- Endangered birds that are unlikely to build a new nest if disturbed
- Raptors or other large birds that will reuse the same nest for many years
- Natural cavities that would be destroyed in order to remove the nest
- Any nest in early summer that may be reused for additional broods
- Learn more about rules regarding Relocating Nesting Birds
Bird Nest Facts:
- Birds usually lay one egg a day.
- They don’t begin incubating their eggs until all the eggs have been laid.
- Clutch sizes vary from 2 to 8 eggs for most common backyard birds.
- Once the last egg has been laid, incubation takes about two weeks.
- The eggs will usually hatch about the same time.
- After hatching, it will take another two weeks before the nestlings are ready to leave the nest.
- To be on the safe side, and to allow for variety in species, allow six weeks before the nest is ready to be moved.
- Learn more about incubation and fledging time for common bird species in North America.
- Common questions about Baby Birds
What About Touching The Babies?!?
You’re probably familiar with the “rule” that many of us were taught as children: never touch baby birds, or the mother bird will reject her own offspring. Unfortunately, it’s still generally believed that the mere scent of a human on a hatchling or fledgling bird will spook the mother bird into abandoning her offspring. Good thing this misperception is FALSE! This lore may have been invented for keeping children away from birds, in order to ensure the bird’s safety. Also, the parents of the baby bird may be nearby, and could become protective and aggressive when they see children near their nest; parents could have been protecting their human offspring with this tall tale. In fact, birds have a limited sense of smell and even if the mama bird could smell your scent, this would not interfere with taking care of her offspring. However, if you disturb the eggs in a nest, the mother and father birds could understand that they are facing a danger, and may abandon the nest completely. So please give nesting birds the space they need!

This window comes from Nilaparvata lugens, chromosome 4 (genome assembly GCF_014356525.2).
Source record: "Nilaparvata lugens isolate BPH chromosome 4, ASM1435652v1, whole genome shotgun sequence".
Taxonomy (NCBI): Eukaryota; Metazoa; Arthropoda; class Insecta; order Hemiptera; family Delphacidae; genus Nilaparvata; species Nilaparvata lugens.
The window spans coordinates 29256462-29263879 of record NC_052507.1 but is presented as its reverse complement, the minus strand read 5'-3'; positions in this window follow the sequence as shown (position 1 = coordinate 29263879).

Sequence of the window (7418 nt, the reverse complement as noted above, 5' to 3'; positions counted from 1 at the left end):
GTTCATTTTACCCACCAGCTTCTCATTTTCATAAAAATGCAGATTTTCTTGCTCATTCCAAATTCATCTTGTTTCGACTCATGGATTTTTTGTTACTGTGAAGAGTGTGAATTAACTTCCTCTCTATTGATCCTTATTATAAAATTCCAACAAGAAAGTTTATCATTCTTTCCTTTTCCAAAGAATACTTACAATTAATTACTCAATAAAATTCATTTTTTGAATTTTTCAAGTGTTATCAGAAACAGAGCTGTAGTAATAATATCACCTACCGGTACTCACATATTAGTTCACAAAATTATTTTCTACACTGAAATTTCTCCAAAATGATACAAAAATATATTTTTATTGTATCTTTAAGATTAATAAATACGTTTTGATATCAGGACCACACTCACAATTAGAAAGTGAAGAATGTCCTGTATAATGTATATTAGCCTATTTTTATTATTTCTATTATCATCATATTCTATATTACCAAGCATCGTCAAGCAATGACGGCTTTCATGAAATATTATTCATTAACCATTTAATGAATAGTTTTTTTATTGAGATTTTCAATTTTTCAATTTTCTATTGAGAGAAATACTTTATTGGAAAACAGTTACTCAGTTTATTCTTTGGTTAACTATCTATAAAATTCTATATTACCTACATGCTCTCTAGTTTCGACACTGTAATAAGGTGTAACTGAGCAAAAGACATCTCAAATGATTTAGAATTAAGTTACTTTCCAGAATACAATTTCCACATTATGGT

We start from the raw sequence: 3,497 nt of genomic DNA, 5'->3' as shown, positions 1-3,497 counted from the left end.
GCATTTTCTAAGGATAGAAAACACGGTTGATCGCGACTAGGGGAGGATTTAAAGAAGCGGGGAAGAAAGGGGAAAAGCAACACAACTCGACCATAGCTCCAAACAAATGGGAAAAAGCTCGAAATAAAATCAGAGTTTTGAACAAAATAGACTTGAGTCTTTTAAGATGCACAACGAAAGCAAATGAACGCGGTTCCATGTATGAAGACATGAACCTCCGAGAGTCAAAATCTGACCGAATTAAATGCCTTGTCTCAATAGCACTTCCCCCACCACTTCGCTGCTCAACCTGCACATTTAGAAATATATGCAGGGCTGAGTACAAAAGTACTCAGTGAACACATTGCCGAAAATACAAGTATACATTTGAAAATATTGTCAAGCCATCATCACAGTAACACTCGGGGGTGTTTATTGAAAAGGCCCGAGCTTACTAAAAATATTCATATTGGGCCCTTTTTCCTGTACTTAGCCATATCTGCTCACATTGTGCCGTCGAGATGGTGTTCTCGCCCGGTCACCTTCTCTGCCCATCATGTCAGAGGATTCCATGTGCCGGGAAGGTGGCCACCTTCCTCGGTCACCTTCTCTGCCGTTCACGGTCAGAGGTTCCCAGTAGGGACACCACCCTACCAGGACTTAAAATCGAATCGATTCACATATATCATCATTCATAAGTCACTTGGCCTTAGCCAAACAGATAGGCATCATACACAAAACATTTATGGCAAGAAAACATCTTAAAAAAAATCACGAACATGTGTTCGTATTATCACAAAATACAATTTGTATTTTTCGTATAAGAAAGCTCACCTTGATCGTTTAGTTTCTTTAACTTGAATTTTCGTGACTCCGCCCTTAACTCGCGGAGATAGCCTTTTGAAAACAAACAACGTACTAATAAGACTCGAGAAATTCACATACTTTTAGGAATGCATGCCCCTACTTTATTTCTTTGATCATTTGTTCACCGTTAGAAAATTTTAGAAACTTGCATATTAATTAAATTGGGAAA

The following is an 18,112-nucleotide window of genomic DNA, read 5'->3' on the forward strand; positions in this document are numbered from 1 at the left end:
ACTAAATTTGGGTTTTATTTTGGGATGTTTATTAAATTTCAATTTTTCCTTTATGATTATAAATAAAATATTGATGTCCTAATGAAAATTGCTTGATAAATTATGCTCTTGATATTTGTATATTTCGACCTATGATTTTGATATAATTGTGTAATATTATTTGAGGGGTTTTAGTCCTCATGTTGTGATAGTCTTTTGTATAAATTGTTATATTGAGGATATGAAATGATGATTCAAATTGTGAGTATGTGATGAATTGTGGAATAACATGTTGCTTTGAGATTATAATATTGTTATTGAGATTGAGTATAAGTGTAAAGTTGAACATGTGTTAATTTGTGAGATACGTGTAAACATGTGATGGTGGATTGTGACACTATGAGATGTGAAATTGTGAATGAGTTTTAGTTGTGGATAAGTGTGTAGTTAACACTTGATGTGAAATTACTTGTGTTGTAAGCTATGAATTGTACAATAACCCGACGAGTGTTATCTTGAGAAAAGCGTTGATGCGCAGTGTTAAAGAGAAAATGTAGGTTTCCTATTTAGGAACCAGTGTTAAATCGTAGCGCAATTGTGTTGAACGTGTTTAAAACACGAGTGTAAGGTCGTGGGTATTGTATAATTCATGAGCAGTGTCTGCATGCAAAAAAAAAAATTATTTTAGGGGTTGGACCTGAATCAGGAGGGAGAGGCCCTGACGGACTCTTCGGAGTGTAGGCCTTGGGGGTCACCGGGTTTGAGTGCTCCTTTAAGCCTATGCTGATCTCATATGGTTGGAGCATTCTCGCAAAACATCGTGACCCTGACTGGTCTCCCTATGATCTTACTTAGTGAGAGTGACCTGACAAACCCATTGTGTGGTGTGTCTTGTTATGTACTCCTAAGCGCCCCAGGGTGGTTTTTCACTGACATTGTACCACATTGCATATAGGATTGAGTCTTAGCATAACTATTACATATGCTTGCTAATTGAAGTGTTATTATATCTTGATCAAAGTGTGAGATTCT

Mother birds will not reject their babies because they smell human scent on them, nor will they refuse to set on eggs that have been handled by a person. Most birds have a limited sense of smell and cannot detect human scent. (If you handle bird eggs while the mother is away from the nest, mama bird will usually notice upon her return that the eggs were disturbed during her absence, and some species of bird will take this as an indication that a dangerous intruder is present and may temporarily or even permanently abandon their nests as a result. Such behavior is relatively rare, however, and in these situations the mother birds are reacting to visual warnings, not olfactory ones.)
So what should you do if you find a baby bird out of the nest? These graphics should help you!
Learn more about What To Do If You Find A Baby Bird
If you have men who will exclude any of God’s creatures from the shelter of compassion and pity, you will have men who will deal likewise with their fellow men. – St. Francis of Assisi